Morton's rare lapse of control calls for adjustments
Working with new arm action, Pirates righty starts off wild, but rediscovers his rhythm
By Adam Berry
CLEARWATER, Fla. -- Pirates right-hander Charlie Morton knew it would take some time to master his new arm action, to have it feel natural while he's trying to get hitters out.
Wednesday was the first time Morton felt off -- actually, he said, the first time he's ever felt "off" during Spring Training -- but a conversation between innings with pitching coach Ray Searage and special assistant Jim Benedict helped him find his timing again.
Morton gave up a run on two hits and a walk over three innings in the Pirates' 3-2 loss to the Phillies at Bright House Field. He walked Phillies leadoff man Ben Revere, the final pitch of the at-bat skipping past catcher Francisco Cervelli and all the way to the backstop. He uncorked a wild pitch while facing Ryan Howard, allowing Grady Sizemore to advance to second.
Morton got out of what he called a "brutal" inning without allowing a run, but he was clearly not happy with how he felt on the mound.
"It's a quick fix, but it's kind of what I was actually expecting," he said. "Once I got into games, I thought timing might get a little bit messed up just because of the competition."
That adjustment is a shortened arm action. Morton made the tweak in an attempt to simplify his delivery, making it easier to repeat and therefore making it easier for him to command his pitches.
The change hadn't caused any issues before Wednesday. Morton said his most recent bullpen session was "awesome," in fact. But his arm now travels a shorter path than it used to, and in his second Grapefruit League appearance, he found early on that his arm was getting ahead of the rest of his body.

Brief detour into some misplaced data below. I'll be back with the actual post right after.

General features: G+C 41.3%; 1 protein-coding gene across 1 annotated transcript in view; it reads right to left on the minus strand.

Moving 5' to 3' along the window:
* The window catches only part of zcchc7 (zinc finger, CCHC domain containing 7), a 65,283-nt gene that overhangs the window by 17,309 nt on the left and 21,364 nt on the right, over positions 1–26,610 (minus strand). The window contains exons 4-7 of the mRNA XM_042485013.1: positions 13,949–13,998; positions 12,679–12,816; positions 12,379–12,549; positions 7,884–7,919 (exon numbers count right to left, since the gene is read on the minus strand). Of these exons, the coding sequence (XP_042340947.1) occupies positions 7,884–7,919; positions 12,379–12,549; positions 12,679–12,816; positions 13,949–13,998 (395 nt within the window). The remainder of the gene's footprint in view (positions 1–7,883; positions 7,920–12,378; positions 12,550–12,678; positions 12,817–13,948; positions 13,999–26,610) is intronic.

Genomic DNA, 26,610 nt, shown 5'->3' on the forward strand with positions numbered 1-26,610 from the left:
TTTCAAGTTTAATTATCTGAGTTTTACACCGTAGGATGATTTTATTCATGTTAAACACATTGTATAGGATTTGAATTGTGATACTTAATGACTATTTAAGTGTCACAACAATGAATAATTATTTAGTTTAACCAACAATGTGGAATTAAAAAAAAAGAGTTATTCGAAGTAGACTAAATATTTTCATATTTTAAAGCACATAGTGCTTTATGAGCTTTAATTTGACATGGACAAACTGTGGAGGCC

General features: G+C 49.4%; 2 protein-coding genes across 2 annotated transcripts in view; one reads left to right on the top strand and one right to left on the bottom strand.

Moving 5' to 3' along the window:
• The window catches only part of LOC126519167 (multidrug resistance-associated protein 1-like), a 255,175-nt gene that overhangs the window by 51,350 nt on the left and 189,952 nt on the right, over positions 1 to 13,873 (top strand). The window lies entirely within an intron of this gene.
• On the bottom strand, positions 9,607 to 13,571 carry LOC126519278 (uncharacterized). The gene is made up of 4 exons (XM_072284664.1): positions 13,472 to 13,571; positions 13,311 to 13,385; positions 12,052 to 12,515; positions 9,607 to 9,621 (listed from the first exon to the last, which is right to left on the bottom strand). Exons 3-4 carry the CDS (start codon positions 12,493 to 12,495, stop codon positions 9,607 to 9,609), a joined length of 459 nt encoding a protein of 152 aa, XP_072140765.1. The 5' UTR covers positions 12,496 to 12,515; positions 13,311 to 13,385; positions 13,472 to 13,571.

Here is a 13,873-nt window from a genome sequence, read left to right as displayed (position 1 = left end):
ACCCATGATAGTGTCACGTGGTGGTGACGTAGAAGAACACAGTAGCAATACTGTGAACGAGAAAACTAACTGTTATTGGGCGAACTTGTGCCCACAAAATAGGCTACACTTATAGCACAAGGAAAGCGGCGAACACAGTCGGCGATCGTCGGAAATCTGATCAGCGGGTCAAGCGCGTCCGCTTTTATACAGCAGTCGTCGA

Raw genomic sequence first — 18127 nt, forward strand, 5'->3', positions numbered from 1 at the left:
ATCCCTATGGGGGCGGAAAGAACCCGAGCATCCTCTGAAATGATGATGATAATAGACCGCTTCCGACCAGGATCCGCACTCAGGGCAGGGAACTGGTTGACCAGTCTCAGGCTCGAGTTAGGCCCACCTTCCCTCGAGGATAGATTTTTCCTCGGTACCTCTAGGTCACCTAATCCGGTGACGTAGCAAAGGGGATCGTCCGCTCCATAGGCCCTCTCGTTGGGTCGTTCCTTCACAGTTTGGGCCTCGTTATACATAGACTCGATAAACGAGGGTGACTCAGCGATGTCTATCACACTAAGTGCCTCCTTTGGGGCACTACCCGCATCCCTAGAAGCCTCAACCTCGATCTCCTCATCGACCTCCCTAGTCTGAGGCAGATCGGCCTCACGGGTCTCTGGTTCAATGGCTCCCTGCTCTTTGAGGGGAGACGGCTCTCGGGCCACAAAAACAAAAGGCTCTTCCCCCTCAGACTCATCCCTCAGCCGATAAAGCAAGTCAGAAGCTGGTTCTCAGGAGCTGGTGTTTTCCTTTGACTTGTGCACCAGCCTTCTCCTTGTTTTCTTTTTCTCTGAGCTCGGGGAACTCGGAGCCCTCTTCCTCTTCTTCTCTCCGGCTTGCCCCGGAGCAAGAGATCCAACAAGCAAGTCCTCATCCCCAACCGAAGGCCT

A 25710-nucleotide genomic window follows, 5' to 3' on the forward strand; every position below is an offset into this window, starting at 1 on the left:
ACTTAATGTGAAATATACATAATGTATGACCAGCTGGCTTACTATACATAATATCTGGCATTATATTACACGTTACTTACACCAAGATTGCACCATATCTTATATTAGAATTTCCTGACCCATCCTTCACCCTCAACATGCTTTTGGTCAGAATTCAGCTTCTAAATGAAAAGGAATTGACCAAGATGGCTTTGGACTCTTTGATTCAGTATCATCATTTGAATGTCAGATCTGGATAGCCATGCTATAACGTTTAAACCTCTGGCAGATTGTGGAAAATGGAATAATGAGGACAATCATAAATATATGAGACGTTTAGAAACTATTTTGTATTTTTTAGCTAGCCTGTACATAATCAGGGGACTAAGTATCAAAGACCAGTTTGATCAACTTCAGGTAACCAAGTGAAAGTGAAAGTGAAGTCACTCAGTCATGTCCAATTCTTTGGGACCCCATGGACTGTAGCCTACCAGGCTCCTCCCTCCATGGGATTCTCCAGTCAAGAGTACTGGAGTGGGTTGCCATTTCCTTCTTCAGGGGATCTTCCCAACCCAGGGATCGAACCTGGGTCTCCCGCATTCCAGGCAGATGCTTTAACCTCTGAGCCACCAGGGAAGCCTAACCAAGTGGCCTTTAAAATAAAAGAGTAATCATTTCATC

When that happened, Morton struggled to finish his pitches. As a result, he was "yanking" a lot of flat pitches toward the plate.
Morton fixed the problem between the first and second innings. He gave up a run in the third on two singles, a bunt and a groundout but felt much better about his delivery in his final two innings.
Pirates manager Clint Hurdle said he expects Morton will grow more comfortable with his adjusted mechanics, eventually getting to the point where he can correct himself on the mound.
"I think he'll have checkpoints, and he'll have little reminders. The catcher will also take ownership of it, and he might be able to trot out there and share something. We're going to see more," Hurdle said. "We'll just keep an eye out so we can pick it up early, the catcher can pick it up early.
"Hopefully there'll be a time, and we believe there will be, where Charlie will be able to make those adjustments on his own."
Adam Berry is a reporter for MLB.com. Follow him on Twitter at @adamdberry. This story was not subject to the approval of Major League Baseball or its clubs.